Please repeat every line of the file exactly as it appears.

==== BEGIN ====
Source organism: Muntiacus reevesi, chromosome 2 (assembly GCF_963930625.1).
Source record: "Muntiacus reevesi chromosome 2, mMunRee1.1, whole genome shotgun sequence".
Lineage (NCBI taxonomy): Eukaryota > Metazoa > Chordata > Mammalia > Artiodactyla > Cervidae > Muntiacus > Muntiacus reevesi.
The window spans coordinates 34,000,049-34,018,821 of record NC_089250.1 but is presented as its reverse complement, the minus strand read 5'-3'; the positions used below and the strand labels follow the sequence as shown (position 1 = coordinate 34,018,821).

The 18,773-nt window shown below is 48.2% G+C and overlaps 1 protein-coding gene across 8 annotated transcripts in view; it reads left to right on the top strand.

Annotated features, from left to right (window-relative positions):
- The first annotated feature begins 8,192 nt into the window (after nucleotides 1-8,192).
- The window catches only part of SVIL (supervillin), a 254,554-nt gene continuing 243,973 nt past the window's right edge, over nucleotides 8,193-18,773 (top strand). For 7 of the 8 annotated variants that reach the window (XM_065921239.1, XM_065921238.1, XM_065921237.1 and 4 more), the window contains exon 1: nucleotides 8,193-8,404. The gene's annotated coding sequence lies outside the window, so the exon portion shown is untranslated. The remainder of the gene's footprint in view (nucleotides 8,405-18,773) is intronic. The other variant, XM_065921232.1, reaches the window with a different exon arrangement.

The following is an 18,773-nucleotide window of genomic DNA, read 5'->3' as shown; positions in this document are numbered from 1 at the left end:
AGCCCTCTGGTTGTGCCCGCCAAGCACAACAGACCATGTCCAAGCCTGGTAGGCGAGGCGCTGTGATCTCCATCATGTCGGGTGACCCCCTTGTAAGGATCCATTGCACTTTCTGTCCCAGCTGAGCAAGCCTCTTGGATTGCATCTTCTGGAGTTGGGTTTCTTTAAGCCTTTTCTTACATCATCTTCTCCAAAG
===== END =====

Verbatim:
Source organism: Muntiacus reevesi, chromosome 2 (assembly GCF_963930625.1).
Source record: "Muntiacus reevesi chromosome 2, mMunRee1.1, whole genome shotgun sequence".
Lineage (NCBI taxonomy): Eukaryota > Metazoa > Chordata > Mammalia > Artiodactyla > Cervidae > Muntiacus > Muntiacus reevesi.
The window spans coordinates 34,000,049-34,018,821 of record NC_089250.1 but is presented as its reverse complement, the minus strand read 5'-3'; the positions used below and the strand labels follow the sequence as shown (position 1 = coordinate 34,018,821).

The 18,773-nt window shown below is 48.2% G+C and overlaps 1 protein-coding gene across 8 annotated transcripts in view; it reads left to right on the top strand.

Annotated features, from left to right (window-relative positions):
- The first annotated feature begins 8,192 nt into the window (after nucleotides 1-8,192).
- The window catches only part of SVIL (supervillin), a 254,554-nt gene continuing 243,973 nt past the window's right edge, over nucleotides 8,193-18,773 (top strand). For 7 of the 8 annotated variants that reach the window (XM_065921239.1, XM_065921238.1, XM_065921237.1 and 4 more), the window contains exon 1: nucleotides 8,193-8,404. The gene's annotated coding sequence lies outside the window, so the exon portion shown is untranslated. The remainder of the gene's footprint in view (nucleotides 8,405-18,773) is intronic. The other variant, XM_065921232.1, reaches the window with a different exon arrangement.

The following is an 18,773-nucleotide window of genomic DNA, read 5'->3' as shown; positions in this document are numbered from 1 at the left end:
AGCCCTCTGGTTGTGCCCGCCAAGCACAACAGACCATGTCCAAGCCTGGTAGGCGAGGCGCTGTGATCTCCATCATGTCGGGTGACCCCCTTGTAAGGATCCATTGCACTTTCTGTCCCAGCTGAGCAAGCCTCTTGGATTGCATCTTCTGGAGTTGGGTTTCTTTAAGCCTTTTCTTACATCATCTTCTCCAAAG